“Last year, I don’t think I was expected to make the team,” he said. “I guess last year I really didn’t make the team. I was sent down and called right back up.”
VandeVelde played most of last season with Pierre-Edouard Bellemare and has been doing the same so far in camp. He says he’d like to contribute more offensively, but that it won’t come in lieu of doing what’s gotten him this far.
“If I could get to 10 (goals) that’d be a good goal to reach,” he said. “But if I don’t get there, I just want to be a good shut-down game, play solid defensively, and chip in when I can.” DANGEROUS LINE COMBO
Over the first two days of training camp, the Flyers have been split into two groups – one mostly made up of the players largely expected to form the NHL roster, and one of everyone else. That’s not to say a player can’t cross from one group to another by the time camp ends, but it’s just the way the breakdown has happened early on.
One of the more intriguing lines in the second group has been Nick Cousins centering Aaron Palushaj and Taylor Leier. Cousins and Leier were Flyers draft picks; Cousins was the AHL player of the month last February and made his NHL debut in March, eventually appearing in 11 Flyers games, while Leier posted 31 points in 73 Phantoms games during his first pro season. Palushaj, meanwhile, is a former second-round pick of St. Louis who’s returning to North America after a year in the KHL, and brings 68 games of NHL experience to the organization.
“We’ve had some pretty good chemistry the first few scrimmages,” Cousins said. [Leier’s] an up-and-down, two-way player, and [Palushaj] I haven’t really seen too much of, but what I’ve seen of him, he’s highly skilled. It’s a pretty effective line.”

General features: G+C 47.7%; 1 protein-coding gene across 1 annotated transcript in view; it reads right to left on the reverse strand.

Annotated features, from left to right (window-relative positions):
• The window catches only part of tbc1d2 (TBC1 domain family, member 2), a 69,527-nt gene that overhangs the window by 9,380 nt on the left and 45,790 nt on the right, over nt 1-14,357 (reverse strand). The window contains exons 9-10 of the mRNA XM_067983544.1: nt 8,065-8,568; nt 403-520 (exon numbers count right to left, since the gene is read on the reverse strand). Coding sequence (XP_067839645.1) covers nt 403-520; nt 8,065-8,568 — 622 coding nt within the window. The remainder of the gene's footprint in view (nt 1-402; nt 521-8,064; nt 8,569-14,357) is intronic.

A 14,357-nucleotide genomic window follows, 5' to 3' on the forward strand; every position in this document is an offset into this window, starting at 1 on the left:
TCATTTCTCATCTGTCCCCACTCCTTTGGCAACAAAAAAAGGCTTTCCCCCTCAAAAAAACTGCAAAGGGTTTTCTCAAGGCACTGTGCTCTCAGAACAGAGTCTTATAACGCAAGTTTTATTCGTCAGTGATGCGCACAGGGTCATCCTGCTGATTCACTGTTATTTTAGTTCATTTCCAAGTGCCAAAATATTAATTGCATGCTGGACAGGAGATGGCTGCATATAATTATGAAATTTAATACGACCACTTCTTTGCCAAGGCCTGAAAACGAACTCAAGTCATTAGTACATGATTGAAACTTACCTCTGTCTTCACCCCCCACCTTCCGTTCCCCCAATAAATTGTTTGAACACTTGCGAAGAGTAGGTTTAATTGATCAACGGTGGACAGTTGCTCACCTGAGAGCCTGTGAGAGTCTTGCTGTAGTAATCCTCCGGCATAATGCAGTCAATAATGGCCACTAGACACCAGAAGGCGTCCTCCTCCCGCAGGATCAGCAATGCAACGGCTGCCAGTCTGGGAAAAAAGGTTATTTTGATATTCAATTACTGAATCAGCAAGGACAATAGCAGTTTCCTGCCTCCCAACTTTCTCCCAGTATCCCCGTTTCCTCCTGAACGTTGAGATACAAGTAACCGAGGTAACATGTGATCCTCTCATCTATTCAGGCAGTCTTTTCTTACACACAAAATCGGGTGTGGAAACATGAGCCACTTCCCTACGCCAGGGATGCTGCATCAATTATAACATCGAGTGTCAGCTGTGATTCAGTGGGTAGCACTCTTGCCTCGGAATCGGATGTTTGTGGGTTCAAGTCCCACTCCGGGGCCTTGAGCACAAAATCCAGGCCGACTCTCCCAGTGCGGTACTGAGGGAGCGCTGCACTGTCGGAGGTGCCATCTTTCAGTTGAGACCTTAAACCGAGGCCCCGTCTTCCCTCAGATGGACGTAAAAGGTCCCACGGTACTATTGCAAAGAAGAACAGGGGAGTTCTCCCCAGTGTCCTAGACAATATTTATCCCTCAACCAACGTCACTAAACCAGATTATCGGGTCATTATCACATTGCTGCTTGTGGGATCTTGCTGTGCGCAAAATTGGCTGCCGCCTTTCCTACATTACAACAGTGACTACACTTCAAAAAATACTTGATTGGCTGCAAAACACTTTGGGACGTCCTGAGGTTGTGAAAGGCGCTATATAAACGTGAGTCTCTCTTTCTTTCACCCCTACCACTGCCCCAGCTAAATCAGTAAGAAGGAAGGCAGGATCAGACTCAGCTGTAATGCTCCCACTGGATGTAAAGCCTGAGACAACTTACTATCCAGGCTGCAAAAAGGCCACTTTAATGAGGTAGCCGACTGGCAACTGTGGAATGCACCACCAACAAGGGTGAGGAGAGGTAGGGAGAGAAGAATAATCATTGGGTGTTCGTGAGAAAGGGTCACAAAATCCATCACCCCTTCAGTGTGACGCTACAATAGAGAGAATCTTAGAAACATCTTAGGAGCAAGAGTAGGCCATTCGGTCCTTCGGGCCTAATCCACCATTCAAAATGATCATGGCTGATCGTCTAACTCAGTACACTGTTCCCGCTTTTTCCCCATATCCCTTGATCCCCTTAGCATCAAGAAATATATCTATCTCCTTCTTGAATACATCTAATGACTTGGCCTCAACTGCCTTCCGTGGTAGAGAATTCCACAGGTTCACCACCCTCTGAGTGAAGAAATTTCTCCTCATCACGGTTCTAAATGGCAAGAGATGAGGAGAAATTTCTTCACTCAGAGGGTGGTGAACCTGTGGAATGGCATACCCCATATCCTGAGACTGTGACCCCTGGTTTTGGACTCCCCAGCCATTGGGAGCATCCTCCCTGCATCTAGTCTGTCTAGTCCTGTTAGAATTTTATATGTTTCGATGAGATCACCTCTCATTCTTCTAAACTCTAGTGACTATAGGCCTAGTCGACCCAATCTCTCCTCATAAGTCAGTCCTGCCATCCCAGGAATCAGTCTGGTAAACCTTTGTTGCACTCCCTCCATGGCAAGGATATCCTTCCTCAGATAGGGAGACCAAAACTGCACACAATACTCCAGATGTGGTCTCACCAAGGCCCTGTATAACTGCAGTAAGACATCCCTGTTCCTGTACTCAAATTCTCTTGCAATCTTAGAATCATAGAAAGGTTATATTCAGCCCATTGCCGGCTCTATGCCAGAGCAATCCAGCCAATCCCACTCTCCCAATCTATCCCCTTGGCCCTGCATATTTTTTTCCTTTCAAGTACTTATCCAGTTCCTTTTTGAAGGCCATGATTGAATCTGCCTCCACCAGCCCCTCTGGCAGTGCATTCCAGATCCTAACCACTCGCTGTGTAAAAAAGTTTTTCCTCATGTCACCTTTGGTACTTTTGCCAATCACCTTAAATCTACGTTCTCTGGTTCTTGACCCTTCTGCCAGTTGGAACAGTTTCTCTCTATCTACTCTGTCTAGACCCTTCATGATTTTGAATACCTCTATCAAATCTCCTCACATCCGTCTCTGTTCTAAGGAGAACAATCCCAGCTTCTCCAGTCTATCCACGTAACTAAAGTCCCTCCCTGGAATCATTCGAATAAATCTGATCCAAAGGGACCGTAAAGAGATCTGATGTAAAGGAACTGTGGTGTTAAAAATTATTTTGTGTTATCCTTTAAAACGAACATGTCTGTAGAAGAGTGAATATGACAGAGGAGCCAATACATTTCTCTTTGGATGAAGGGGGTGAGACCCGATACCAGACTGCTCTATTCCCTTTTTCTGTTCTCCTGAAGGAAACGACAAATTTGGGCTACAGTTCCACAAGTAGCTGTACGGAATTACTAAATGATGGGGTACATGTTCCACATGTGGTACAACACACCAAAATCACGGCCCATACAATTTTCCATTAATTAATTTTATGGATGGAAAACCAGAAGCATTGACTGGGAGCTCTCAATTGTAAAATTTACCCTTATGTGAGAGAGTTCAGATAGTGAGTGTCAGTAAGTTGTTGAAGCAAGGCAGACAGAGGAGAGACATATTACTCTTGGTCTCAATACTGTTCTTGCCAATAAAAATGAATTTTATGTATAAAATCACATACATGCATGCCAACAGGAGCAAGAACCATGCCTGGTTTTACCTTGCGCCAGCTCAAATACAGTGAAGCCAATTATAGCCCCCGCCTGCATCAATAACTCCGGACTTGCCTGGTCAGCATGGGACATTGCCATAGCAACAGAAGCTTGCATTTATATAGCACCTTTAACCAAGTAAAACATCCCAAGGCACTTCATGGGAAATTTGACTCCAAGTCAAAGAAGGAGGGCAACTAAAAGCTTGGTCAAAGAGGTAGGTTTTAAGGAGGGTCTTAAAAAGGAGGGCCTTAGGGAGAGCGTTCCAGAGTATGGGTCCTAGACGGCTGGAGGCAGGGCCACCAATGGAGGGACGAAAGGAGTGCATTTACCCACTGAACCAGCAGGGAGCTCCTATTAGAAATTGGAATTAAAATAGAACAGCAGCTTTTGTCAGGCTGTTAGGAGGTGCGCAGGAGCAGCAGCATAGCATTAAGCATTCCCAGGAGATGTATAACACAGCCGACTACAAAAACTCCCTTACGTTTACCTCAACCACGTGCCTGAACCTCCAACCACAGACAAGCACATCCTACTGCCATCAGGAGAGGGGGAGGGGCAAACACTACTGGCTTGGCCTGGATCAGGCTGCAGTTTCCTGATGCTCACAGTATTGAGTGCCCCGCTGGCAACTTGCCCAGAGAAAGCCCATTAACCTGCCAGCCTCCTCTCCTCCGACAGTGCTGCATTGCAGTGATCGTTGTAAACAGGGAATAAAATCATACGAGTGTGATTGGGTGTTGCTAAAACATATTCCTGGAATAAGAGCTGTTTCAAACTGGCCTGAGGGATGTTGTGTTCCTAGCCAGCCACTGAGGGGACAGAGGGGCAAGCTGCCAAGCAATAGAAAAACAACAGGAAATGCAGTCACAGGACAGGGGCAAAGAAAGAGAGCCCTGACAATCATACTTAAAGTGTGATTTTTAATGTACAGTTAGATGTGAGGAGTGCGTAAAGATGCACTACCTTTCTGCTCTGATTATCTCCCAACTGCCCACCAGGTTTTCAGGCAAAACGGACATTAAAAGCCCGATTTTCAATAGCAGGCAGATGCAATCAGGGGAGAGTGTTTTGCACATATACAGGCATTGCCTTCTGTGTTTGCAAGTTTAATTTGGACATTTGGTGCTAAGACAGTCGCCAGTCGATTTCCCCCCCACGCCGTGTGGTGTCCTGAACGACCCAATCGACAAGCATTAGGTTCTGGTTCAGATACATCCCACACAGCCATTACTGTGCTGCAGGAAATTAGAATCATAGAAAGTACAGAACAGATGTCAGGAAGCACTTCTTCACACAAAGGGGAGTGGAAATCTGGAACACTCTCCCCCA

Leier dealt with some injury issues last year, which made his rookie season more challenging than it already is for players making the jump from juniors to pros.
“Definitely mental toughness plays a lot into it,” Leier said. “It was my first year in a league with men. Just that alone takes a lot of mental toughness. Only so many 20 years olds can do it, especially in the NHL. I was pretty proud of myself that I battled through it. At the same time I don’t give myself any credit for it; I still think I should have produced more.”
For Palushaj, the change of scenery to the KHL was something he felt he needed, but he’s glad to be back and getting a shot with the Flyers organization. Like a few players in the second group, he wishes he was playing against NHL players, but he doesn’t read much into the early groupings.”
“I think I’d be lying if I said I wasn’t disappointed, [but] you can’t really do anything about it – you have to respect the coaches’ decisions,” he said. “I don’t really think that reflects my chances of making the team. I think I’ve got to play well when I get out there, do what I can and show everybody. I think there’s a lot of people who aren’t familiar with me and my game, so I’ve got to go out there and show what I can do.”